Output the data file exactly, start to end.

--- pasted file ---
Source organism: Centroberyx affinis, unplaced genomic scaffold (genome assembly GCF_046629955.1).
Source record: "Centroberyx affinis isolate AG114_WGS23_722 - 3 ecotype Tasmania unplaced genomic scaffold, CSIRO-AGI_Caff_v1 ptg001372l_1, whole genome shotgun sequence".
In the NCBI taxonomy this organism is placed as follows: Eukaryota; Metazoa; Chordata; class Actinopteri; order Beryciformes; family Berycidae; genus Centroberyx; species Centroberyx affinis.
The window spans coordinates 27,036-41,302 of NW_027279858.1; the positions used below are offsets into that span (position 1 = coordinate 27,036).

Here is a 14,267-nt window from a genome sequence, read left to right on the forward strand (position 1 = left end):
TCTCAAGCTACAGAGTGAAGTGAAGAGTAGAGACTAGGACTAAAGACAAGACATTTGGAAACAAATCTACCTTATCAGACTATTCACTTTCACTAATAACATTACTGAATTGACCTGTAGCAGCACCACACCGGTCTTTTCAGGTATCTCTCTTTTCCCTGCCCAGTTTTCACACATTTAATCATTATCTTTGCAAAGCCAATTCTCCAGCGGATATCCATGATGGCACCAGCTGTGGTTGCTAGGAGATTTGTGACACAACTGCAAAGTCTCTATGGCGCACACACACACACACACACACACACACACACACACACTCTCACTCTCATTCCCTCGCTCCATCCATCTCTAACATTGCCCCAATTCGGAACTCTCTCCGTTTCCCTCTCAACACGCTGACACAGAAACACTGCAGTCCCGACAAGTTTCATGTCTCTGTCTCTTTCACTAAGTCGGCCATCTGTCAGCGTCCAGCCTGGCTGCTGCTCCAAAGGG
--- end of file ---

Source organism: Centroberyx affinis, unplaced genomic scaffold (genome assembly GCF_046629955.1).
Source record: "Centroberyx affinis isolate AG114_WGS23_722 - 3 ecotype Tasmania unplaced genomic scaffold, CSIRO-AGI_Caff_v1 ptg001372l_1, whole genome shotgun sequence".
In the NCBI taxonomy this organism is placed as follows: Eukaryota; Metazoa; Chordata; class Actinopteri; order Beryciformes; family Berycidae; genus Centroberyx; species Centroberyx affinis.
The window spans coordinates 27,036-41,302 of NW_027279858.1; the positions used below are offsets into that span (position 1 = coordinate 27,036).

Here is a 14,267-nt window from a genome sequence, read left to right on the forward strand (position 1 = left end):
TCTCAAGCTACAGAGTGAAGTGAAGAGTAGAGACTAGGACTAAAGACAAGACATTTGGAAACAAATCTACCTTATCAGACTATTCACTTTCACTAATAACATTACTGAATTGACCTGTAGCAGCACCACACCGGTCTTTTCAGGTATCTCTCTTTTCCCTGCCCAGTTTTCACACATTTAATCATTATCTTTGCAAAGCCAATTCTCCAGCGGATATCCATGATGGCACCAGCTGTGGTTGCTAGGAGATTTGTGACACAACTGCAAAGTCTCTATGGCGCACACACACACACACACACACACACACACACACACACTCTCACTCTCATTCCCTCGCTCCATCCATCTCTAACATTGCCCCAATTCGGAACTCTCTCCGTTTCCCTCTCAACACGCTGACACAGAAACACTGCAGTCCCGACAAGTTTCATGTCTCTGTCTCTTTCACTAAGTCGGCCATCTGTCAGCGTCCAGCCTGGCTGCTGCTCCAAAGGG